Figure 2.

Re-isolation of Penicillium simplicissimum GP17-2 and Penicillium viridicatum GP15-1 at higher frequencies from colonized roots of Arabidopsis thaliana ecotype Col-0 3 weeks after sowing.

Some PGPF selectively colonize host roots and promote growth. Isolates of Phoma and sterile fungi showed poor ability to colonize the soybean roots and were unable to enhance the growth of soybean [79]. Similarly, T. koningi colonized roots and enhanced growth of Lotus japonicas, but Pe. simplicissimum and F. equiseti did not [89]. It was observed that T. koningi induced a transient and decreased level of defense gene expression in L. japonicas during its entry into the roots, while a stimulated expression of these genes was induced by Pe. simplicissimum and F. equiseti [89]. T. koningi resembles symbiotic fungi, while Pe. simplicissimum and F. equiseti act similar to fungal pathogens in activating host defense. This shows that legumes selectively avoid some PGPF and thus allow only specific PGPF to interfere.

There are also PGPF, in particular, the non-sporulating sterile fungi that lack root colonization ability, but they are able to promote growth and yield of plants [62, 133]. This indicates that root colonization is not an indispensable condition for growth promotion by all PGPF. Some chemical factor(s) produced by them might be responsible for growth promotion.

The colonization of the root system of by PGPF is not always homogenous; the density of PGPF varies in different parts of the root system. The colonization of roots by the majority of PGPF appears to be higher in the upper than in the middle and lower root parts of roots, [35, 133]. The lower part was always less colonized by PGPF, especially during first 2 weeks of colonization. This is probably due to the faster growth of the roots than of the hyphae. Moreover, the main zone of root exudation is located behind the apex [134]. However, some PGPF can keep up with root growth and colonize the entire root system [35]. Only fungi with large nutrient reserves can move to the root and along the root over larger distances [135].

Anatomical data show that PGPF may colonize root tissues internally and establish a mutualistic relationship with host. F. equiseti GF19-1 produced abundant hyphal growth on the root surface, formed appressoria-like structures and grew in the intercellular space, not inside the cell [31]. T. harzianum CECT 2413 exhibited profuse adhesion of hyphae to the tomato roots and colonized the epidermis and cortex. Intercellular hyphal growth and the formation of plant-induced papilla-like hyphal tips were also observed [136]. Hyphae of T. koningi penetrated the epidermis and entered the intercellular inner cortex tissues [89]. Sterile red fungus has been also demonstrated to invade the inner root regions that helped plants derive nutrients from the soil and protected roots from pathogens [137].


9. Formulation of PGPF

PGPF, especially Trichoderma, have many success stores as plant growth promoting agents and appear to have much potential as a commercial formulation. Different organic and inorganic carrier materials have been studied for effective delivery of bioinoculants. A talc-based formulation was developed for T. harzianum to supply concentrated conidial biomass of the fungus with high colony forming units (CFU) and long shelf life [138]. The concentrated formulation provided an extra advantage of smaller packaging for storage and transportation, and low product cost as compared to other carriers such as charcoal, vermiculite, sawdust and cow dung. Seed application of the formulation recorded significant increase in growth promotion in chickpea [138]. Corn and sugarcane bagasse were used as potential carriers for Trichoderma sp. SL2 inoculants. The corn formulation of SL2 significantly enhanced rice seedlings root length, wet weight and biomass compared to inoculum mixed with sugarcane bagasse and control [139]. A spray-dried flowable powder formulation was developed for biostimulant Trichoderma strains using a CO2 generating dispersant system, based on polyacrylic acid, citric acid and sodium bicarbonate, polyvinyl alcohol as adhesives and lecithin as wetting agent [140]. Hydrolytic amino acids derived from pig corpses were used in the preparation of T. harzianum T-E5-containing bioorganic fertilizer. The resulting bioorganic fertilizer supported higher densities of T. harzianum T-E5 and substantially enhanced plant growth when applied as a soil amendment [141]. A composted cattle manure-based Trichoderma biofertilizer was developed and tested in the field. Plots fertilized with biofertilizer had the greatest aboveground biomass of any treatment and were significantly more productive than non-amended plots and plots fertilized with any rate of organic fertilizer [142]. Effective formulation of P. indica was prepared in talcum powder or vermiculite with 20% moisture. The talcum-based formulations performed significantly better as bioinoculant over vermiculite-based formulations in glasshouse experiments [143]. These show the feasibility of commercial level production and applicability of different PGPF formulations for plant growth promotion in the field.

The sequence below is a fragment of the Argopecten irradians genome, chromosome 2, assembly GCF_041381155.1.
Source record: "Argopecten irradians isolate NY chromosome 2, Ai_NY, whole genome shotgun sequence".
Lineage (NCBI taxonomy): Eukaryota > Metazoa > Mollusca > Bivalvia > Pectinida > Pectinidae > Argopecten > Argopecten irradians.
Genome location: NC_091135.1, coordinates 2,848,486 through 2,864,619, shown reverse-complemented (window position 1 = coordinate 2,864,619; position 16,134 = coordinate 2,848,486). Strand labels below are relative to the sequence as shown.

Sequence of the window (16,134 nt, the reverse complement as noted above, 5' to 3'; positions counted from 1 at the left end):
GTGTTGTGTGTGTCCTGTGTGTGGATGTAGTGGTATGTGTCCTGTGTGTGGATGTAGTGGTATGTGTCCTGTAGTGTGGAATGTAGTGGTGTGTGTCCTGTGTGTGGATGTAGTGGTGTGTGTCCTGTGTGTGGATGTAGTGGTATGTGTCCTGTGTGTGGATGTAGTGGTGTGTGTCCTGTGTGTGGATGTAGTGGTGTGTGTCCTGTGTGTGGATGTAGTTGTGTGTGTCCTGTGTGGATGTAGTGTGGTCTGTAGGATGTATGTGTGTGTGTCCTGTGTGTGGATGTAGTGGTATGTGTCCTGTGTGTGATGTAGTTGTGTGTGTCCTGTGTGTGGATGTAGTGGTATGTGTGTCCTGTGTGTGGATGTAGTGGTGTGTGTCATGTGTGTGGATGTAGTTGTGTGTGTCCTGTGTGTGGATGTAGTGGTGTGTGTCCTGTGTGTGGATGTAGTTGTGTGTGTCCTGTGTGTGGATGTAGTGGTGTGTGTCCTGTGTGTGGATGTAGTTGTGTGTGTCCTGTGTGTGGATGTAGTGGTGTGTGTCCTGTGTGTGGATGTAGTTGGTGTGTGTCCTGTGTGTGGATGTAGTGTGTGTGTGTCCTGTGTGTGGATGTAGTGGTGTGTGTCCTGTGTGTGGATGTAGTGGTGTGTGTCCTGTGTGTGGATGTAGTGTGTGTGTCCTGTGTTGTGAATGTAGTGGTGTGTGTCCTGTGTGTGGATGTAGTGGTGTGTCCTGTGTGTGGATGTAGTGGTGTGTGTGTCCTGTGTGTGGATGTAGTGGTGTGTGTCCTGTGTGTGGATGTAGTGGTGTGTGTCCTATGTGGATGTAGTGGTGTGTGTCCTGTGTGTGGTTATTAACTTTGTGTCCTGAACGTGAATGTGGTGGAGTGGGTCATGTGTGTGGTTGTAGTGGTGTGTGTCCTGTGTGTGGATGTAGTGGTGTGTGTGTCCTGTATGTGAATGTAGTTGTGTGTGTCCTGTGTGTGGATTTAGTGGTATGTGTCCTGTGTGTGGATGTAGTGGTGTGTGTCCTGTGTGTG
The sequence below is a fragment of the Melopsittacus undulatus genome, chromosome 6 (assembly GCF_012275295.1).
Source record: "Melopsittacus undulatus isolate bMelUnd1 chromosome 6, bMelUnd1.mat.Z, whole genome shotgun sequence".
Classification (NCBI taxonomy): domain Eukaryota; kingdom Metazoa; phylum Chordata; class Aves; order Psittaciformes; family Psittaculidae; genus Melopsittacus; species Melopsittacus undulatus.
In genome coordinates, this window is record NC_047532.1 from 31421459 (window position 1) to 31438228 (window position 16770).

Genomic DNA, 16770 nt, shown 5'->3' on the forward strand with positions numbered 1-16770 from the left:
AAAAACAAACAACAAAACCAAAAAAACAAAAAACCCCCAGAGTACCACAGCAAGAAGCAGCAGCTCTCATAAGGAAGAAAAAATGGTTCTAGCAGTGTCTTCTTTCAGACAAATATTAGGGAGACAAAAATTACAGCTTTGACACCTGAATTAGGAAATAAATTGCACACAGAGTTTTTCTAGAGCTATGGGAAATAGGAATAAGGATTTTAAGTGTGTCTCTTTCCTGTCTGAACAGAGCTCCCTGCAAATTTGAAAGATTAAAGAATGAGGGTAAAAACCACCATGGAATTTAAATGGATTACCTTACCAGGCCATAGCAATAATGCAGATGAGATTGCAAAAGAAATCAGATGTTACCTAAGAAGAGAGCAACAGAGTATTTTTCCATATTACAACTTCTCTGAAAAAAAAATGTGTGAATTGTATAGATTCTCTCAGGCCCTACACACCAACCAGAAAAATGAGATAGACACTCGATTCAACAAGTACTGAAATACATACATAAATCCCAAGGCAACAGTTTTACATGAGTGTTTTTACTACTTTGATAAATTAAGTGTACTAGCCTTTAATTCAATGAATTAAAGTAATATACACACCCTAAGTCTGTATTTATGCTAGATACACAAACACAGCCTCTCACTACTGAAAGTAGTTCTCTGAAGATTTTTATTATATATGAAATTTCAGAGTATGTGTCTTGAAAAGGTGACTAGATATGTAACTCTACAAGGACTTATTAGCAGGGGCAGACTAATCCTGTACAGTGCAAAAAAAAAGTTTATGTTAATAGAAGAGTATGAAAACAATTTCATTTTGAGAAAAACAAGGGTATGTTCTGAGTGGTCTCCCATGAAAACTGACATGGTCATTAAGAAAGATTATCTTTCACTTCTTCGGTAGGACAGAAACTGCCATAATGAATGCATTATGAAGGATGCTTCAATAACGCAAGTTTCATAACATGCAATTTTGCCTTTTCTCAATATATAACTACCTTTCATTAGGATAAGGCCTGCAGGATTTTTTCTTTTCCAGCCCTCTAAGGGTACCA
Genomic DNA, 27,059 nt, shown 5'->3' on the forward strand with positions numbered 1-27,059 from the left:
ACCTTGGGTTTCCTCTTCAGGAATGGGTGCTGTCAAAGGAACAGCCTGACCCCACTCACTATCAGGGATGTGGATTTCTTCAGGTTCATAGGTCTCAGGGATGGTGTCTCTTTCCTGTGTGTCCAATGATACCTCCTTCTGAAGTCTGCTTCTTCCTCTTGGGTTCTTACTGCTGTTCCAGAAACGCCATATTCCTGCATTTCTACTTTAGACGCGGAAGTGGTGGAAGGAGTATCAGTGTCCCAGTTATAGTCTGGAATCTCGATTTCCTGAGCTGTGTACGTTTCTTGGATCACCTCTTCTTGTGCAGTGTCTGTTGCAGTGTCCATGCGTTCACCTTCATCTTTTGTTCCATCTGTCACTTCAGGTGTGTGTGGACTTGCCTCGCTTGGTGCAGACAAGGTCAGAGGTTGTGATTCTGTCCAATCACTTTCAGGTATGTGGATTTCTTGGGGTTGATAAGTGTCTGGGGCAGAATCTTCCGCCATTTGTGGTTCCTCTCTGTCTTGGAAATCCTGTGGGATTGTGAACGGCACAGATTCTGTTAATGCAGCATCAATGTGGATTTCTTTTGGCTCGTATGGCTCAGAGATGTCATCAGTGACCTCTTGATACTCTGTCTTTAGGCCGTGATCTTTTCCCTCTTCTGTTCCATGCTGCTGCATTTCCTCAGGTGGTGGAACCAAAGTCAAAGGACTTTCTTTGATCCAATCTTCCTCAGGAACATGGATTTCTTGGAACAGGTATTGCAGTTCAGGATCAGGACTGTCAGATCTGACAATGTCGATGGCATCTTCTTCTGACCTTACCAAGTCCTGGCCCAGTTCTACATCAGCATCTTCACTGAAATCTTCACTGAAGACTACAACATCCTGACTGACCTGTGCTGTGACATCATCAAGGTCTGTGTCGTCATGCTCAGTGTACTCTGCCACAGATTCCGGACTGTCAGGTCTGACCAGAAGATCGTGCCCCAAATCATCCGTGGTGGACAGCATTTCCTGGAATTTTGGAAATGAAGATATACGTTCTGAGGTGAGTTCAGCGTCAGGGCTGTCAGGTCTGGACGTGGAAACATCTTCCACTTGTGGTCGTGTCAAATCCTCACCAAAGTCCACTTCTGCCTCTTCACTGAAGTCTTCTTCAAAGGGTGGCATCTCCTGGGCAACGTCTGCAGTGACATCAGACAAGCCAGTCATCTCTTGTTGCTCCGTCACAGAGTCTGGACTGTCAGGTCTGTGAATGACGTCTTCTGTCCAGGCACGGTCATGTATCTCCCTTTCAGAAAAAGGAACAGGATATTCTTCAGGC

10. Conclusions

Because of current concerns over the adverse effects of agrochemicals, there is a growing interest in improving our understanding of the role and application of beneficial microbes in agriculture. The plant-associated growth promoting fungi show excellent potential for wider use in sustainable agriculture as they improve plant growth and yield in an ecofriendly and cost-effective manner. However, the PGPF continue to be greatly underutilized, primarily due to some practical problems such as the inconsistency in field performance, which appears to be the greatest challenge in the development of microbial inoculants for plant growth until now and well into the future. If our understanding of complex rhizosphere environment, of the mechanisms of action of PGPF and of the practical aspects of mass production, inoculant formulation and delivery increase, more PGPF products will become available. Knowledge of multiple microbial interaction with different or complementary mode of actions is also of extreme value for development of bio-formulation.

Recent advances in biotechnological tools and reliable transformation system could be useful in engineering of the PGPF to confer improved benefits to the crop. Genetic transformation and overexpression of one or more of the plant growth promoting traits that act synergistically may lead to enhanced performance by the inoculant. Research may be required periodically in order to evaluate the genetic stability and ecological persistence of the genetically modified strain. Efforts should be strengthened to foster linkage between investigators and entrepreneurs in facilitating technology transfer, promotion and acceptance by end users.


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Written By

Md. Motaher Hossain and Farjana Sultana

Submitted: February 5th, 2020 Reviewed: March 31st, 2020 Published: July 14th, 2020